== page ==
The State of Oregon Comprehensive Emergency Management Plan (CEMP) combines a number of documents into a single plan. In the plan, four mission areas of emergency management include Mitigation; Preparedness; Response; and Recovery. The mission areas include the core functions of emergency management at the state level, and more detail can be found in the sections below, each of which represents one volume of the CEMP.
- Volume II – State Preparedness Plan.This plan provides requirements and guidance for each step of the emergency preparedness cycle, including planning, organization, training, exercise, and evaluation and improvement.
- Training and Exercise Plan (TEP). As part of the Preparedness Plan, the TEP aligns exercise activities and supporting training to exercise program priorities. Included in the plan should be a schedule of these exercises and trainings including dates, locations and sponsoring agency or jurisdiction.
- National Incident Management System (NIMS). Training for emergency personnel in Oregon adopts a broad approach, encompassing training in ICS, NIMS, as well as function- and hazard-specific training.
- Volume III – Emergency Operations Plan (EOP).Below, you can find information on the primary document for the response mission area-the state of Oregon Emergency Operations Plan (EOP). The EOP consists of a plan body and a large number of components. The components of the state EOP include emergency support functions (ESFs), incident annexes, and support annexes. See below for links to files for each of these components. Each ESF is performed by a group of state agencies, with one or two as primary and several supporting. For detailed information, each ESF’s primary and supporting agencies are identified in the ESF agency table job aid.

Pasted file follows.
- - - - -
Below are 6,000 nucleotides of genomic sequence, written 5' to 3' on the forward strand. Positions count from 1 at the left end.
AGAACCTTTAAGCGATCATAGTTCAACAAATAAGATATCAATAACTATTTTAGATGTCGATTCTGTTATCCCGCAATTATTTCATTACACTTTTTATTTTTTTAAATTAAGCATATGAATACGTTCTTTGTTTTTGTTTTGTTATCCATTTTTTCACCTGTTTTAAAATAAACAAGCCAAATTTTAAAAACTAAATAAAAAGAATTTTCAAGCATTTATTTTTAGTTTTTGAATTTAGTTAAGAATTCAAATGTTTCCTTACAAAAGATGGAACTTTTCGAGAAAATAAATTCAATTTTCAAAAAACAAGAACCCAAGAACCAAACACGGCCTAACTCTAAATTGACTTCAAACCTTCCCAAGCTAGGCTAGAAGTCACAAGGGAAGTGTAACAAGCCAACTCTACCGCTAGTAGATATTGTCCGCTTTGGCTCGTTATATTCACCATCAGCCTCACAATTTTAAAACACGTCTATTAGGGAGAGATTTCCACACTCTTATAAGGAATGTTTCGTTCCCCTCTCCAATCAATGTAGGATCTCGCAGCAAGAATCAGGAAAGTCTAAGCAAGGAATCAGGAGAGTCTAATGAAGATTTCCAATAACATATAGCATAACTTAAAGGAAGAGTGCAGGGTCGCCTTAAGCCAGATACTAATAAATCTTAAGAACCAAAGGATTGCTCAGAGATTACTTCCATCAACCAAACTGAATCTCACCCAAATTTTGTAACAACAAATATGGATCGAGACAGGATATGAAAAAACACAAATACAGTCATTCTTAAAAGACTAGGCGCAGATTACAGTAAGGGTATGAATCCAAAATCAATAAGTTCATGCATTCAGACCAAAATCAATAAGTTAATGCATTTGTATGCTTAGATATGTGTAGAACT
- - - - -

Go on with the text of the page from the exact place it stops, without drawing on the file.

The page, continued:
- Volume IV – State Recovery Plan.The Recovery Plan describes the organization used by the State to assist communities recovering from disasters.State support to recovery operations is divided into seven State Recovery Functions (SRFs).
OEM and partner agencies have developed operational, tactical, and scenario-based documents to address specific hazards, functional areas of assistance, or appropriate procedures in preparing for, responding to, and recovering from disasters.Examples include EOP and Recovery Plan annexes, as well as independent documents such as the Cascadia Playbook and the Volcano Coordination Plans.
For information about the Comprehensive Emergency Management Plan, contact:
Erik Rau, Emergency Management Planner
Zach Swick, Emergency Preparedness Planner